26th September - 4th November 2018
Images | Text
For her exhibition at Lily Brooke gallery, Olivia Bax has created a sculpture that has both an affinity with the concise domestic space in which it is shown and is completely alien from it. Roost fills the gallery with purpose, demanding that we get in close and measure it against what we know (or think we know). There is little room to stand back and contemplate. Memories of domestic spaces fade in and out of focus as we test ourselves against what Bax has created, and we stand bewildered while our muscle memory encourages our bodies towards an understanding our heads cannot process. There is a strong and impish sense of humour at play – something somewhere is watching - Is it perhaps Roost’s partner in crime Eyrie, hanging from the ceiling enjoying the show?
Through a rigorous studio process Bax has poured her immediate physicality into these sculptures, and while we see and understand this on an empathetic and intellectual level, the finished works are nothing less than themselves. The ego is fully present, but it belongs to the sculpture, not the sculptor. Bax’s understanding of materials and her physical empathy with them mean that those materials are utterly subservient to her wishes. She can manipulate steel, plaster, chicken wire and papier-mâché so that they become an immediate tangible manifestation of her thoughts. Here, with Roost, we see an armature emerging and disappearing again, drawing itself a frame-like line. There, a pleasingly simple and ergonomically efficient hanging vessel, its vivid colour and texture highlighting the dragged finger marks on its surface. Typically this level of physical immediacy can be evinced only by small scale bronze or clay work where the object bears the mark of the sculptor’s hand, but Bax has expanded this immediacy to a bodily scale; the marks, gouges, mouldings and hollows act as an echo of her movements. This is not a cold, hard edged industrial structure; it is a manifestation of physicality that is almost organic, flesh-like. We sense that there has been a body here – the sculptor’s body – but she is long gone. It slowly dawns on us that we have stumbled into a theatrical trap, and we as viewers have been drawn on to the stage to complete the sculpture. Without even knowing it, we’ve been led home to roost.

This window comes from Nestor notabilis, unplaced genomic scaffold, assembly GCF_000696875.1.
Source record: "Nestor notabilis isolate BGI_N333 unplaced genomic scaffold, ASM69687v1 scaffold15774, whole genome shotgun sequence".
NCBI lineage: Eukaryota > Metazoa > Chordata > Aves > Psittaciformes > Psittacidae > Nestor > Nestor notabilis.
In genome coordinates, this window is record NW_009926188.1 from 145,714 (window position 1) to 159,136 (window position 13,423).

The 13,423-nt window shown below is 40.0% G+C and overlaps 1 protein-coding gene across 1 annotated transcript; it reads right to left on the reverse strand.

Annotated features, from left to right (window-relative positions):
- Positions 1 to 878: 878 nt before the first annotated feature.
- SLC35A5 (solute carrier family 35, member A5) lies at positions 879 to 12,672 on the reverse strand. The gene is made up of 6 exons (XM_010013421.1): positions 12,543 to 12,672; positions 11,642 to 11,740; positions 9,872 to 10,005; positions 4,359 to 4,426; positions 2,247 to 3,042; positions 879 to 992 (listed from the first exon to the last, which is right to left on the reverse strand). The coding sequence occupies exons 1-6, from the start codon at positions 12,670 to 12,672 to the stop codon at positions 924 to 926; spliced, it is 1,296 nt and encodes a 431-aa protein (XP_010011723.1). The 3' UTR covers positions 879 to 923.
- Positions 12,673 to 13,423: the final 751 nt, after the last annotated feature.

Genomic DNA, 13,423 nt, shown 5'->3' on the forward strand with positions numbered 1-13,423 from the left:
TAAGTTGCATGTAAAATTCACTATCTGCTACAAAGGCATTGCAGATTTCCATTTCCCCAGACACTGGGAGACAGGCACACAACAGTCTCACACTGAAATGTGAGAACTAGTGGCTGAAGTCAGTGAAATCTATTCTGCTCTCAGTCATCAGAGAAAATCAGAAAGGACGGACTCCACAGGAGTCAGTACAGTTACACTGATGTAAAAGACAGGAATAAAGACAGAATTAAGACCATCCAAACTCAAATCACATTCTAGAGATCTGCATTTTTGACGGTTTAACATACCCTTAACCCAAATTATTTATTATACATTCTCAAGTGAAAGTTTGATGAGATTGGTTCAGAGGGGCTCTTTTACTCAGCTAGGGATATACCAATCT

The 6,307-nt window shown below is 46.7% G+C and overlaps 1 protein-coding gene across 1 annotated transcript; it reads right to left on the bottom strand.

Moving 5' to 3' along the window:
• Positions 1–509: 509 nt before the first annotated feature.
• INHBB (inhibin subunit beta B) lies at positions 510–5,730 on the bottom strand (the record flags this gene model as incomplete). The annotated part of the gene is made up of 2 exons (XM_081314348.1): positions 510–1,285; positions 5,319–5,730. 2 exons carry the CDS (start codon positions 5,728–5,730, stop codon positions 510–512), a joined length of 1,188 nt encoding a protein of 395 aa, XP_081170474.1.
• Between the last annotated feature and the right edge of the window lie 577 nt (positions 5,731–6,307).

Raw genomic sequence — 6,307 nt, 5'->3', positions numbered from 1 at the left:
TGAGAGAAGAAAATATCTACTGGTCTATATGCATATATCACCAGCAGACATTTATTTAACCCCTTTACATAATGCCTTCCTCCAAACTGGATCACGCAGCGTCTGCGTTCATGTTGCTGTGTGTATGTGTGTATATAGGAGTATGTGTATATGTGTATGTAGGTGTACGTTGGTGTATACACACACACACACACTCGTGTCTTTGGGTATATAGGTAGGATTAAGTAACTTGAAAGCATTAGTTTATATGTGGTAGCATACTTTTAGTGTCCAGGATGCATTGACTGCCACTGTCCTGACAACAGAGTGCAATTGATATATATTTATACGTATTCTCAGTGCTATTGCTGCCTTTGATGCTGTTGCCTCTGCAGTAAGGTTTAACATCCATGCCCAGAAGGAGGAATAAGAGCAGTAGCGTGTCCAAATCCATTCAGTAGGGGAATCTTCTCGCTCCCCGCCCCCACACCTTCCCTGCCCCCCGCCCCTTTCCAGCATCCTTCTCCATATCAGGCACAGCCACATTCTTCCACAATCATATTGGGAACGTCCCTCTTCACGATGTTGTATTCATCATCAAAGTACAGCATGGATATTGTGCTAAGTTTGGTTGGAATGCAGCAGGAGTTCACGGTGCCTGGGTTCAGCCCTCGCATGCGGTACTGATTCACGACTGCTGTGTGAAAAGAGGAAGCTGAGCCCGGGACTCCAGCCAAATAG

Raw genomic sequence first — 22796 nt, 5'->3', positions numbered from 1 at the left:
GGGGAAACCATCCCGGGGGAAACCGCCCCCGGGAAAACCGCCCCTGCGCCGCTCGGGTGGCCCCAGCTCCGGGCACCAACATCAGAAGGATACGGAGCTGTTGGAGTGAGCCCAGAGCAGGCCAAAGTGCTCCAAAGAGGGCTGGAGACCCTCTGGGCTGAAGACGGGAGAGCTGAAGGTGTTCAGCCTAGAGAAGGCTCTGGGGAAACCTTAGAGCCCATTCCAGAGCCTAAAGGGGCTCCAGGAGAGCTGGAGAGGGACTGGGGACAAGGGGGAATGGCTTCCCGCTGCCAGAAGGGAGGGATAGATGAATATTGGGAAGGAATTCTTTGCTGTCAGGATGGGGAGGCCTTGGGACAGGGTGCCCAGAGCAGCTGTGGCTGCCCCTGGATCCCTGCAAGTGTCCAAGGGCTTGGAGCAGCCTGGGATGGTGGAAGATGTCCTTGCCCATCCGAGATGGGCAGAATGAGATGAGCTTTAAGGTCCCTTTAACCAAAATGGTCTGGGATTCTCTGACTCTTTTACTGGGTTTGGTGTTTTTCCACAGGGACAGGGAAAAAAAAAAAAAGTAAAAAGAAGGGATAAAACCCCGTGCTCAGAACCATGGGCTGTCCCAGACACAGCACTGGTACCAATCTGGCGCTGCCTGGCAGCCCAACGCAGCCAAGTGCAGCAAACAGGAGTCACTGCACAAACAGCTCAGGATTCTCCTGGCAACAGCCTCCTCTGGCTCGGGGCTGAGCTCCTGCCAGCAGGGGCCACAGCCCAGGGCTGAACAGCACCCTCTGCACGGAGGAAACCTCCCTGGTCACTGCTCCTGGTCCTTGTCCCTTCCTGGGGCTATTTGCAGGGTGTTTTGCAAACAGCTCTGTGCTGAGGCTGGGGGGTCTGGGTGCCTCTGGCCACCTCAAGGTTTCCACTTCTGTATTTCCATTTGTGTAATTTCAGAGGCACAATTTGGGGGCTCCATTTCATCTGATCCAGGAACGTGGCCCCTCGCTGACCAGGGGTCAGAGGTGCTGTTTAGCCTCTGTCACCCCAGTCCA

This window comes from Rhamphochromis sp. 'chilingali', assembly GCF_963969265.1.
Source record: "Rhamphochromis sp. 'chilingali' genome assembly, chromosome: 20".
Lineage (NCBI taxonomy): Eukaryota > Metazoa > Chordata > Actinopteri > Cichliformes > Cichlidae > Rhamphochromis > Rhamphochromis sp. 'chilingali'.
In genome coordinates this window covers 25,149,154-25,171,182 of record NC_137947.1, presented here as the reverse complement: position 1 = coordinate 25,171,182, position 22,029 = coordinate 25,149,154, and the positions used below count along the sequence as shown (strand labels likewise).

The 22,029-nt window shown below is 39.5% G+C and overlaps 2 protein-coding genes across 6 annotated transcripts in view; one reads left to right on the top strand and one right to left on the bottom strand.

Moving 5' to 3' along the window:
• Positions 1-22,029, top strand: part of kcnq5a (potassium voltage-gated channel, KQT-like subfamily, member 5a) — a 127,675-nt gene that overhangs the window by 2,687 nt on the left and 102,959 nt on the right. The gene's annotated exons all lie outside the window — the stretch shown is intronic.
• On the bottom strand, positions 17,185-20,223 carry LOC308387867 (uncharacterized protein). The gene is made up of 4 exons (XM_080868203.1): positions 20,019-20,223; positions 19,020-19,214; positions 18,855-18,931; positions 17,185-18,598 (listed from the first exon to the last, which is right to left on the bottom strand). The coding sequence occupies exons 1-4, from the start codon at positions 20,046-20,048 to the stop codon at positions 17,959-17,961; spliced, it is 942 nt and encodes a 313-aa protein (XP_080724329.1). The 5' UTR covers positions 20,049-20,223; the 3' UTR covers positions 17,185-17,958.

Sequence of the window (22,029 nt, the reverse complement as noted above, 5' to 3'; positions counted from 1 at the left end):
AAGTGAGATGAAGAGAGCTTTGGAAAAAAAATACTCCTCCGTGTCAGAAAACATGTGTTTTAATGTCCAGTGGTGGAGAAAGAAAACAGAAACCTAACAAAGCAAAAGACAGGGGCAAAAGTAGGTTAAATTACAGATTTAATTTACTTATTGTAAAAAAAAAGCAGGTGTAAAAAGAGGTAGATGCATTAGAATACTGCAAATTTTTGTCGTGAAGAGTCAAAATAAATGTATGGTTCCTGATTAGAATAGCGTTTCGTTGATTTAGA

Written by Hywel Livingstone